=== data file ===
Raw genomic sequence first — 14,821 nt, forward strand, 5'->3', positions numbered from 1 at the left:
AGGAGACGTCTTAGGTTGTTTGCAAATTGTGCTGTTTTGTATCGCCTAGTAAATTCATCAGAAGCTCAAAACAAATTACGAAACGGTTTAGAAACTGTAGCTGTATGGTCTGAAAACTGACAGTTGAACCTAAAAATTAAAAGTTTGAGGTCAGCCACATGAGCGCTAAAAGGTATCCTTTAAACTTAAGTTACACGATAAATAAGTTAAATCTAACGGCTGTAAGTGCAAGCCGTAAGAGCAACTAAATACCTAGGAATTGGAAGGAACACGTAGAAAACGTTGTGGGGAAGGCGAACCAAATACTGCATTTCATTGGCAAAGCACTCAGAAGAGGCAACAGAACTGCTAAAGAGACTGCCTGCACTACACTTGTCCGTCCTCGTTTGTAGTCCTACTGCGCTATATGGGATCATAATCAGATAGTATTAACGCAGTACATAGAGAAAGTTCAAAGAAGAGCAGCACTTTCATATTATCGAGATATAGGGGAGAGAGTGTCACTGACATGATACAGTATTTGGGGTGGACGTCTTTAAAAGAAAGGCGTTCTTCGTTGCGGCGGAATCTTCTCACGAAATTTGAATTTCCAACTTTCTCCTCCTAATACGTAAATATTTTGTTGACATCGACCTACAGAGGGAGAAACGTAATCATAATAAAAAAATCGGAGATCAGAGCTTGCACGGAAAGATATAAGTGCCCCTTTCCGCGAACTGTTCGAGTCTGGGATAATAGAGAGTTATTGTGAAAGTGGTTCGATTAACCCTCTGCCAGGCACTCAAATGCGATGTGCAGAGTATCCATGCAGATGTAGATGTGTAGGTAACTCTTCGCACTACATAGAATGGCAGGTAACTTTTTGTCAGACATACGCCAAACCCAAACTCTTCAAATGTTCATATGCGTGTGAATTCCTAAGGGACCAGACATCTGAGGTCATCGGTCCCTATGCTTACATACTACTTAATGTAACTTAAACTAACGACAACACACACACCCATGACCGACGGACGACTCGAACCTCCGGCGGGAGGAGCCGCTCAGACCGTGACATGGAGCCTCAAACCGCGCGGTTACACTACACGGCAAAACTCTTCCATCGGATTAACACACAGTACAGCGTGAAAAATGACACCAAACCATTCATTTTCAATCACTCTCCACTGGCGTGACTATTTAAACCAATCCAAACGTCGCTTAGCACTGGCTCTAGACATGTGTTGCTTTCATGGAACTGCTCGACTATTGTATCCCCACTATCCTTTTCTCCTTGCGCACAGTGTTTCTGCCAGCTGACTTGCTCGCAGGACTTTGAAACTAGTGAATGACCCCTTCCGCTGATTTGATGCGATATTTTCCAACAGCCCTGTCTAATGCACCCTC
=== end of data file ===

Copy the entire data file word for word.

Raw genomic sequence first — 14,821 nt, forward strand, 5'->3', positions numbered from 1 at the left:
AGGAGACGTCTTAGGTTGTTTGCAAATTGTGCTGTTTTGTATCGCCTAGTAAATTCATCAGAAGCTCAAAACAAATTACGAAACGGTTTAGAAACTGTAGCTGTATGGTCTGAAAACTGACAGTTGAACCTAAAAATTAAAAGTTTGAGGTCAGCCACATGAGCGCTAAAAGGTATCCTTTAAACTTAAGTTACACGATAAATAAGTTAAATCTAACGGCTGTAAGTGCAAGCCGTAAGAGCAACTAAATACCTAGGAATTGGAAGGAACACGTAGAAAACGTTGTGGGGAAGGCGAACCAAATACTGCATTTCATTGGCAAAGCACTCAGAAGAGGCAACAGAACTGCTAAAGAGACTGCCTGCACTACACTTGTCCGTCCTCGTTTGTAGTCCTACTGCGCTATATGGGATCATAATCAGATAGTATTAACGCAGTACATAGAGAAAGTTCAAAGAAGAGCAGCACTTTCATATTATCGAGATATAGGGGAGAGAGTGTCACTGACATGATACAGTATTTGGGGTGGACGTCTTTAAAAGAAAGGCGTTCTTCGTTGCGGCGGAATCTTCTCACGAAATTTGAATTTCCAACTTTCTCCTCCTAATACGTAAATATTTTGTTGACATCGACCTACAGAGGGAGAAACGTAATCATAATAAAAAAATCGGAGATCAGAGCTTGCACGGAAAGATATAAGTGCCCCTTTCCGCGAACTGTTCGAGTCTGGGATAATAGAGAGTTATTGTGAAAGTGGTTCGATTAACCCTCTGCCAGGCACTCAAATGCGATGTGCAGAGTATCCATGCAGATGTAGATGTGTAGGTAACTCTTCGCACTACATAGAATGGCAGGTAACTTTTTGTCAGACATACGCCAAACCCAAACTCTTCAAATGTTCATATGCGTGTGAATTCCTAAGGGACCAGACATCTGAGGTCATCGGTCCCTATGCTTACATACTACTTAATGTAACTTAAACTAACGACAACACACACACCCATGACCGACGGACGACTCGAACCTCCGGCGGGAGGAGCCGCTCAGACCGTGACATGGAGCCTCAAACCGCGCGGTTACACTACACGGCAAAACTCTTCCATCGGATTAACACACAGTACAGCGTGAAAAATGACACCAAACCATTCATTTTCAATCACTCTCCACTGGCGTGACTATTTAAACCAATCCAAACGTCGCTTAGCACTGGCTCTAGACATGTGTTGCTTTCATGGAACTGCTCGACTATTGTATCCCCACTATCCTTTTCTCCTTGCGCACAGTGTTTCTGCCAGCTGACTTGCTCGCAGGACTTTGAAACTAGTGAATGACCCCTTCCGCTGATTTGATGCGATATTTTCCAACAGCCCTGTCTAATGCACCCTC